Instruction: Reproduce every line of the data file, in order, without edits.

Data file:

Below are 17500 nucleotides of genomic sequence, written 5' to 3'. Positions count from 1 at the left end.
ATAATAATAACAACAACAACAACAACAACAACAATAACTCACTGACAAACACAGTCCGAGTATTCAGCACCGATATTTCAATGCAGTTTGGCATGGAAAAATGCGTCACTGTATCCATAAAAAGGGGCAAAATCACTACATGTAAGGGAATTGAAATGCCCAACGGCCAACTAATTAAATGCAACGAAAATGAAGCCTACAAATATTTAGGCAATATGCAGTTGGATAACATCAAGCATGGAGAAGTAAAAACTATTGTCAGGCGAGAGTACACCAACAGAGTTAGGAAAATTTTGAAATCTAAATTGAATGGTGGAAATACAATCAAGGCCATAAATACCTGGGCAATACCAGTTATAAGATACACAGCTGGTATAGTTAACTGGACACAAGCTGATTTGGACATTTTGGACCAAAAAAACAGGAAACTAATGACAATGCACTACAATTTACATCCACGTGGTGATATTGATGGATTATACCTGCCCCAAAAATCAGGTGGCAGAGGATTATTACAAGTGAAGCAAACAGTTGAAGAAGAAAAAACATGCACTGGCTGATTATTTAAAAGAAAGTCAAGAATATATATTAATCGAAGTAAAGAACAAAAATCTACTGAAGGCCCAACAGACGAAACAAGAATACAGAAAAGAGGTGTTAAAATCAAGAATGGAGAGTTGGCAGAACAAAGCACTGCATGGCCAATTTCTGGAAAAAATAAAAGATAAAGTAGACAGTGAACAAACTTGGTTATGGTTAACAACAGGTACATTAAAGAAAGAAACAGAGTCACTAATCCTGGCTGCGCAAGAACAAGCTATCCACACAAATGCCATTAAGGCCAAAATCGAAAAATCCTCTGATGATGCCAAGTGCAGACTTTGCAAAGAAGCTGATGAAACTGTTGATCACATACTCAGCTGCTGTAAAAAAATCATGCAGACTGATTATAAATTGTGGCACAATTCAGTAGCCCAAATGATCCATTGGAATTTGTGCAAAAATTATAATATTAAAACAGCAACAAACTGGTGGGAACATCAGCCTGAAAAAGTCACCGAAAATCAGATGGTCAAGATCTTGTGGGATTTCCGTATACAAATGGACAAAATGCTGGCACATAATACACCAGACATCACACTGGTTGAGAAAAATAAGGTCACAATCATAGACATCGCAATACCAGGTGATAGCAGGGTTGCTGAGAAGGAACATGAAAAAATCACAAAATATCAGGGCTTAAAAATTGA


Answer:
Below are 17500 nucleotides of genomic sequence, written 5' to 3'. Positions count from 1 at the left end.
ATAATAATAACAACAACAACAACAACAACAACAATAACTCACTGACAAACACAGTCCGAGTATTCAGCACCGATATTTCAATGCAGTTTGGCATGGAAAAATGCGTCACTGTATCCATAAAAAGGGGCAAAATCACTACATGTAAGGGAATTGAAATGCCCAACGGCCAACTAATTAAATGCAACGAAAATGAAGCCTACAAATATTTAGGCAATATGCAGTTGGATAACATCAAGCATGGAGAAGTAAAAACTATTGTCAGGCGAGAGTACACCAACAGAGTTAGGAAAATTTTGAAATCTAAATTGAATGGTGGAAATACAATCAAGGCCATAAATACCTGGGCAATACCAGTTATAAGATACACAGCTGGTATAGTTAACTGGACACAAGCTGATTTGGACATTTTGGACCAAAAAAACAGGAAACTAATGACAATGCACTACAATTTACATCCACGTGGTGATATTGATGGATTATACCTGCCCCAAAAATCAGGTGGCAGAGGATTATTACAAGTGAAGCAAACAGTTGAAGAAGAAAAAACATGCACTGGCTGATTATTTAAAAGAAAGTCAAGAATATATATTAATCGAAGTAAAGAACAAAAATCTACTGAAGGCCCAACAGACGAAACAAGAATACAGAAAAGAGGTGTTAAAATCAAGAATGGAGAGTTGGCAGAACAAAGCACTGCATGGCCAATTTCTGGAAAAAATAAAAGATAAAGTAGACAGTGAACAAACTTGGTTATGGTTAACAACAGGTACATTAAAGAAAGAAACAGAGTCACTAATCCTGGCTGCGCAAGAACAAGCTATCCACACAAATGCCATTAAGGCCAAAATCGAAAAATCCTCTGATGATGCCAAGTGCAGACTTTGCAAAGAAGCTGATGAAACTGTTGATCACATACTCAGCTGCTGTAAAAAAATCATGCAGACTGATTATAAATTGTGGCACAATTCAGTAGCCCAAATGATCCATTGGAATTTGTGCAAAAATTATAATATTAAAACAGCAACAAACTGGTGGGAACATCAGCCTGAAAAAGTCACCGAAAATCAGATGGTCAAGATCTTGTGGGATTTCCGTATACAAATGGACAAAATGCTGGCACATAATACACCAGACATCACACTGGTTGAGAAAAATAAGGTCACAATCATAGACATCGCAATACCAGGTGATAGCAGGGTTGCTGAGAAGGAACATGAAAAAATCACAAAATATCAGGGCTTAAAAATTGA